Subsequently, the third essay analyses the effect of mobile phones on off-farm employment. Using nationally representative panel data from rural India and regression models with household fixed effects and an instrumental variable approach this essay tests the hypothesis that ownership of a mobile phone increases rural households’ off-farm employment. The results suggest that mobile phone ownership significantly increases the likelihood of participating in various types of off-farm employment, including casual wage labour, salaried employment, and non-agricultural self-employment. The effects of mobile phones are significant for all types of rural households but tend to increase with the level of remoteness.

Finally, the fourth essay analyses the effects of mobile phones on gender outcomes. In many developing countries informal institutions (social and gender norms), structural impediments (inadequate and poor quality of roads and transport systems), and security considerations often restrict women's mobility. In this context, where women are physically and economically isolated, mobile phones promise to be an effective instrument to connect them to markets and services by improving access to information, mobilizing interpersonal networks, influencing attitudinal attributes, and improving physical mobility. Using nationally representative data from India collected in 2011-12 and applying an instrumental variable approach, the results suggest that mobile phones have a positive and significant effect on women's mobility and access to reproductive healthcare services. The disaggregated analysis suggests that the effect is higher for women from poor households as compared to that of non-poor households. Even for those women who live in a relatively conservative community and are required to exercise seclusion, mobile phones have a significant and positive effect.


Doctoral research funded by


Supervisors of
doctoral work

Professor Joachim von Braun and Professor Matin Qaim

Advisor at ZEF

Dr. Zaneta Kubik


Gulati A., P. Rajkhowa, R. Roy and P. Sharma.  2021.  Performance of Agriculture in Madhya Pradesh.  In: Ashok Gulati, Ranjana and Roy Shweta Saini (eds.): Revitalizing Indian Agriculture and Boosting Farmer Incomes. Springer.   (Open Acess)  Further Information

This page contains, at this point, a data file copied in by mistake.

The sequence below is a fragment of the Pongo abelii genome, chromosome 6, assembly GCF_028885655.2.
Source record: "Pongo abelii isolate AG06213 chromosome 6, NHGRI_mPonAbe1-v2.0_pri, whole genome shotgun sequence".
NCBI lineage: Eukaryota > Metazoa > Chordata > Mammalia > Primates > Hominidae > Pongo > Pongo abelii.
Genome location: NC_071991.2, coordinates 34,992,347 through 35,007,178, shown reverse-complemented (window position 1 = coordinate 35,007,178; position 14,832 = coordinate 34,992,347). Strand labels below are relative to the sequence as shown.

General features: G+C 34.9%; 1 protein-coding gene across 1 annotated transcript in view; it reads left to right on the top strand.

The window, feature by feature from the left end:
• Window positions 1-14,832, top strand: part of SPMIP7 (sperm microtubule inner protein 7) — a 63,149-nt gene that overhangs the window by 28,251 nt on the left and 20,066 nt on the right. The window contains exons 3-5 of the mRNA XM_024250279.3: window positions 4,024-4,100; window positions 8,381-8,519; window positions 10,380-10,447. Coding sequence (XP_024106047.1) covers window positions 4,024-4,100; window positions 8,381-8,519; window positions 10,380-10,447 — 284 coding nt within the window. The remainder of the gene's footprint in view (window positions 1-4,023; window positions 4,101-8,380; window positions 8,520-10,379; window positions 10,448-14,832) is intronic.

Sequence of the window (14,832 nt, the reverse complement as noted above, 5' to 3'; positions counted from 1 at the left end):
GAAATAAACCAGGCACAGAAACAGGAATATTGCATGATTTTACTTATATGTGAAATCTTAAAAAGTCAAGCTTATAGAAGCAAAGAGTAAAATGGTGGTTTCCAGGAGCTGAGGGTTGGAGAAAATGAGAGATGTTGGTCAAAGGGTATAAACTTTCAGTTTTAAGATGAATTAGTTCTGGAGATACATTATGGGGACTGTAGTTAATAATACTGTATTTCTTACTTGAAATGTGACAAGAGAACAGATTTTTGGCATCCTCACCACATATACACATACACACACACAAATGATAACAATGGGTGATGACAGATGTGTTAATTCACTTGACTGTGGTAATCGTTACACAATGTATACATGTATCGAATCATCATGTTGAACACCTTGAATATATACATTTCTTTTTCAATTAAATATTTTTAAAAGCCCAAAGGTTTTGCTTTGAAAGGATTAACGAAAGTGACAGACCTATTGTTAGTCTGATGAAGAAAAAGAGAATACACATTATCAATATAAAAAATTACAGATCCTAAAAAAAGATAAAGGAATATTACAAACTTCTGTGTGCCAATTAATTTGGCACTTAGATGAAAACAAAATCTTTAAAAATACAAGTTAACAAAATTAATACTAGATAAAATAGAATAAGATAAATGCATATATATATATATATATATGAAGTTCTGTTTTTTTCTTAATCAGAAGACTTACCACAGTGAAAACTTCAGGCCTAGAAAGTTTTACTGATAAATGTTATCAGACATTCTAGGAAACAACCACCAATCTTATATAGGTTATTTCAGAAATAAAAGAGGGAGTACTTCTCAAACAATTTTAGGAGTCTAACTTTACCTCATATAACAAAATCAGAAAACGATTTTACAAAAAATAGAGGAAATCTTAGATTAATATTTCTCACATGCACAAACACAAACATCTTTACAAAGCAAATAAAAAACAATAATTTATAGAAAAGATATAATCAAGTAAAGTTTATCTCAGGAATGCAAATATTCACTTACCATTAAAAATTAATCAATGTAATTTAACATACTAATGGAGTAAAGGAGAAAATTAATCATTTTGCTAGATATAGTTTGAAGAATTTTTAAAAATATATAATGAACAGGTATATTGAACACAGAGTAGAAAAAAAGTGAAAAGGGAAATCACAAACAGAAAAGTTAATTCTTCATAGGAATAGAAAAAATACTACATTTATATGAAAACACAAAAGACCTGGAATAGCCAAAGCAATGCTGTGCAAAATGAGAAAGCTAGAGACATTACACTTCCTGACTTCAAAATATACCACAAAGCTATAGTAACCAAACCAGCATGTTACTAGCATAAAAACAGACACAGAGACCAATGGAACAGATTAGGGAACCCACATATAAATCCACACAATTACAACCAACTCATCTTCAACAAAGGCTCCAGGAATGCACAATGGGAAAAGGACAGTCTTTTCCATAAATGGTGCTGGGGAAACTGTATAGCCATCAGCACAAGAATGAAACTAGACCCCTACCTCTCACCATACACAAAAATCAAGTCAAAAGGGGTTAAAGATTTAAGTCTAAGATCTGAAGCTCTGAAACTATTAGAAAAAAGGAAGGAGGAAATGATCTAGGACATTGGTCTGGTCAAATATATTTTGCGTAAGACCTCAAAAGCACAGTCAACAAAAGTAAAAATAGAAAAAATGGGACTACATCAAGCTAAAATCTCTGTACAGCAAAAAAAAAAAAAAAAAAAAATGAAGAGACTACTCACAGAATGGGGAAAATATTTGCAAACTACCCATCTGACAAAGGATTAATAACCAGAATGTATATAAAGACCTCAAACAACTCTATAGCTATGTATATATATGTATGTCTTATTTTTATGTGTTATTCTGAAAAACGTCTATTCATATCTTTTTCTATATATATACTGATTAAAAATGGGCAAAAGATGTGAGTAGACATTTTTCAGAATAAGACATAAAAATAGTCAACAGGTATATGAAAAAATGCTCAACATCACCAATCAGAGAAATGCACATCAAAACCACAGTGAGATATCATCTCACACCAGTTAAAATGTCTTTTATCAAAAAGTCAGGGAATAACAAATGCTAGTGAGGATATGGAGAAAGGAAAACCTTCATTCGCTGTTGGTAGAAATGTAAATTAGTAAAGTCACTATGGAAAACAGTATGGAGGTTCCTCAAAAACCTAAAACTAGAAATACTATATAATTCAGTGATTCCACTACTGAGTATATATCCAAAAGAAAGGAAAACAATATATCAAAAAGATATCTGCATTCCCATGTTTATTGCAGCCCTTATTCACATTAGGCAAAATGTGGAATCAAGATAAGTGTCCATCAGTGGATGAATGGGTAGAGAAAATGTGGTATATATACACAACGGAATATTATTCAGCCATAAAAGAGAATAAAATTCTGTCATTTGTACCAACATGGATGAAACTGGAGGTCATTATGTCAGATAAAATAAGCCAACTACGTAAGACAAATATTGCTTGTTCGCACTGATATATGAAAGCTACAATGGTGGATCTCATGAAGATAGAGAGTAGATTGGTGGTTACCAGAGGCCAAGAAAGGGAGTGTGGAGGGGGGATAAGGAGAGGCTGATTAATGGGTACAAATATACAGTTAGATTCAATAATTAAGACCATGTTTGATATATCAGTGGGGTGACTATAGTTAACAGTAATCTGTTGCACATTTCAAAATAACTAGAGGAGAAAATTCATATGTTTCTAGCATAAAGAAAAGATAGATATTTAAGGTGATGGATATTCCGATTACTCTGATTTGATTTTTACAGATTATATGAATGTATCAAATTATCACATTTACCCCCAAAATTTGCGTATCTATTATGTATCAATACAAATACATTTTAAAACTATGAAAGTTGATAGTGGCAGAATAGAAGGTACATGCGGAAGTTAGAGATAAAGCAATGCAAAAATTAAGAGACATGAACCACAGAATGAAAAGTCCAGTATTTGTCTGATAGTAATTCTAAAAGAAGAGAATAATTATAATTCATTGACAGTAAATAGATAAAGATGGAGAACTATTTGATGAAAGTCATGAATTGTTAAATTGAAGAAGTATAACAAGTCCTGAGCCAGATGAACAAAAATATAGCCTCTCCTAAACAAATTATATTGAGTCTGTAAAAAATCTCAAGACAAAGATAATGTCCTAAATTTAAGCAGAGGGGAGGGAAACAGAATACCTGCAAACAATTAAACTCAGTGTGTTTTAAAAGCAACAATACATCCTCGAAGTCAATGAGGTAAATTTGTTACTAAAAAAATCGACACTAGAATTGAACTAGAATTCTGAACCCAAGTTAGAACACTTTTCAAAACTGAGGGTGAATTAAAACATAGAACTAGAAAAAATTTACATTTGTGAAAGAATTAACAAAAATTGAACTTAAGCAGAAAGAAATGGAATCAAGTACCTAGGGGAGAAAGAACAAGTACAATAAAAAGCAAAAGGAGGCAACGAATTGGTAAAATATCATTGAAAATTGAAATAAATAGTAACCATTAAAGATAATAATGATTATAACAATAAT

Hoda, A., A. Gulati, H. Wardhan and P. Rajkhowa.  2021.  Drivers of Agricultural Growth in Odisha.  In: Ashok Gulati, Ranjana and Roy Shweta Saini (eds.): Revitalizing Indian Agriculture and Boosting Farmer Incomes. Springer.   (Open Acess)  Further Information
Hoda, A., A. Gulati, S. Jose and P. Rajkhowa.  2021.  Sources and Drivers of Agricultural Growth in Bihar.  In: Ashok Gulati, Ranjana and Roy Shweta Saini (eds.): Revitalizing Indian Agriculture and Boosting Farmer Incomes. Springer.   (Open Acess)  Further Information
Pallavi Rajkhowa and Zaneta Kubik.  2021.  Revisiting the relationship between farm mechanization and labour requirement in India.  Indian Economic Review, . (Open Access)   Further Information
Rajkhowa P. and M. Qaim.  2021.  Personalized digital extension services and agricultural performance: Evidence from smallholder farmers in India.  PLOS ONE, 10 (16)   . (Open Access)   Further Information


Pratap S. Birthal;Ramesh Chand;P.K Joshi;Raka Saxena; Pallavi Rajkhowa; Md Tajuddin Khan; Mohd Arshad Khan; Khyali Chaudhary.  2017.  Formal versus informal:Efficiency, inclusiveness and financing of dairy value chains in Indian Punjab.  Journal of Rural Studies, Volume 54, August 2017   : 288-303   . Further Information


Suman Chakrabarti; Pallavi Rajkhowa.  2015.  What is the cost of providing one rupee of support to the poor?.  Economic Political Weekly, Vol. 50, Issue No. 52, 26 Dec, 2015   . Further Information

Additionals, Curriculum Vitae
and Downloads

Pallavi Rajkhowa

Junior Researcher

Private website:

Department :
ZEF B: Department of Economic and Technological Change

diptarajkhowa(at) ; pallavirajkhowa(at)